New study: Pandas are actually more social than we think
Monday, March 30, 2015, 12:47 PM - If your idea of a panda's everyday life involves wandering alone through a misty bamboo forest, that may be inaccurate - the "lonely" part at least.
Long thought of as solitary creatures, it turns out members of China's most famous fauna are actually quite social, if new research from Michigan State University is to be believed.
Scientists slapped GPS collars on five of them - Four females and one male - and tracked them across southeast China's Wolong National Park from 2010 to 2012. They found they seemed to hang out together on a relatively regular basis.
"We can see it clearly wasn't just a fluke," lead researcher Vanessa Hull said in a release from MSU. "We could see they were in the same locations, which we never would have expected for that length of time and at that time of year.”
While it's only a small sample size, the researchers learned a lot about how they interact with each other in the wild.
The adult male and two females were actually seen together for weeks at a time, usually in the fall, outside mating season.
The male they tracked roamed over a greater range than his occasional companions, which the researchers believe indicates he "checks in" on different females in the area, marking his scent along the way.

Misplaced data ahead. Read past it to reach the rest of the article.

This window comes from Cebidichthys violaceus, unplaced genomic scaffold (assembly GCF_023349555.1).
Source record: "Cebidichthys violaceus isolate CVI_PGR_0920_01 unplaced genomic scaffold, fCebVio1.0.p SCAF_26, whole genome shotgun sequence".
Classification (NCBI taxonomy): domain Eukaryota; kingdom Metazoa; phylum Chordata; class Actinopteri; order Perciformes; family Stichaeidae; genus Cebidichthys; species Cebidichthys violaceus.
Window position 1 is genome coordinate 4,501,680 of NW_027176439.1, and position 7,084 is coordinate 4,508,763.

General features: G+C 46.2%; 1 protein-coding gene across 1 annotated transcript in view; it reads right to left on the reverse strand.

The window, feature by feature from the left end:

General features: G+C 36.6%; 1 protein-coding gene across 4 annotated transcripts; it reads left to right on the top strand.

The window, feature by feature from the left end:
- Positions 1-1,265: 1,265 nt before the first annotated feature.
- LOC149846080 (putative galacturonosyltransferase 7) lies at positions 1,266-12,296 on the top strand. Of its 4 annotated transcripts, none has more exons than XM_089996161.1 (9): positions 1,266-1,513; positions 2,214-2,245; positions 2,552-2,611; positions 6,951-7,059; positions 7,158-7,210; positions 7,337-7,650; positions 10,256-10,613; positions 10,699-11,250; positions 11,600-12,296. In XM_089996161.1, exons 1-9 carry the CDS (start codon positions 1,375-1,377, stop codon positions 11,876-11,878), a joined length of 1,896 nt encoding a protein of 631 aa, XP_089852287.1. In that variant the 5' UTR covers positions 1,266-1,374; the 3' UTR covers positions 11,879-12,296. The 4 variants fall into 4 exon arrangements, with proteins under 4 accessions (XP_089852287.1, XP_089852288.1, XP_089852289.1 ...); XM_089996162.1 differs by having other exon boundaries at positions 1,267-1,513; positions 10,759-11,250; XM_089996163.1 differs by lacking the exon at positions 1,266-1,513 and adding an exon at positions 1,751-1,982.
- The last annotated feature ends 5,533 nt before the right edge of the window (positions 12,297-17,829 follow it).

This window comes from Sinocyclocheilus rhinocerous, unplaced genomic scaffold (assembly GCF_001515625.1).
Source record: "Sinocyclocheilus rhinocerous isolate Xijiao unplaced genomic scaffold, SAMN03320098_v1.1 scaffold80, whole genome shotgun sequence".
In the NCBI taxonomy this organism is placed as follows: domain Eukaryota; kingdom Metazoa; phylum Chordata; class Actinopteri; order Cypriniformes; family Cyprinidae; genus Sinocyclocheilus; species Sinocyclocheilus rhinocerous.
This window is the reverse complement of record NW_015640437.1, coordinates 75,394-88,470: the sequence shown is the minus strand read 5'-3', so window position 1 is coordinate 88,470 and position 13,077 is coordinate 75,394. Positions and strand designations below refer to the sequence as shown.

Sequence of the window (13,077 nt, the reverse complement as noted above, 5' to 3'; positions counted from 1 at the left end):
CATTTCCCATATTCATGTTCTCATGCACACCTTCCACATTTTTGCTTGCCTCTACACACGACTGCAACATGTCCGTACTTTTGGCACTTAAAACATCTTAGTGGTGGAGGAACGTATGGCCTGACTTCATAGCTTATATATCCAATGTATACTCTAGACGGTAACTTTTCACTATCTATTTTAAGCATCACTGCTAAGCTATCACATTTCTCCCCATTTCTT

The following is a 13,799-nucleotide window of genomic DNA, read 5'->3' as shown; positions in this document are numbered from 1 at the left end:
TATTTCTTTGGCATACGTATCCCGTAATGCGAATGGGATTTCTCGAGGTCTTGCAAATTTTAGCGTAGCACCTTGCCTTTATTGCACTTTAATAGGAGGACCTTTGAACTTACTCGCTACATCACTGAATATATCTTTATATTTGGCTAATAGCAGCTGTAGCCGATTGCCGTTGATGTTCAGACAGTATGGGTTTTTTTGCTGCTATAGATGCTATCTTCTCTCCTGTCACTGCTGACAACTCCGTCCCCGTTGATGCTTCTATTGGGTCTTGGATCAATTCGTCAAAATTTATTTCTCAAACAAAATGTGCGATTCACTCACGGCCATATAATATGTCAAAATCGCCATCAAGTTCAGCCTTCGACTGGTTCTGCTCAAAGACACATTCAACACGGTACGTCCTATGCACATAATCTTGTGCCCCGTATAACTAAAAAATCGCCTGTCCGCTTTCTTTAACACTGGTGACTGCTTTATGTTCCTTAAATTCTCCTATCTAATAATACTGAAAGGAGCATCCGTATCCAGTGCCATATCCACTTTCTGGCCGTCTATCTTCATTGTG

They're also apparently bamboo gourmands. They eat through one patch of bamboo before moving on to another, but the researchers noticed they'd return to "core areas" they'd visited before. That suggests they remember feeding zones that were particularly good in the past, and hoped to repeat the experience once that patch had some time to regrow.
The researchers had to get permission from the Chinese government to install the collars, a rare allowance, and the researchers say this is the first time GPS has been used to track not just the pandas, but how they interact with each other.
Their numbers are famously few, but they have actually been rising in recent years. There were only 1,000 believed to be living in the wild in 1977, but the last census, in 2014, found more than 1,800.
The new research was published in the Journal of Mammalogy.
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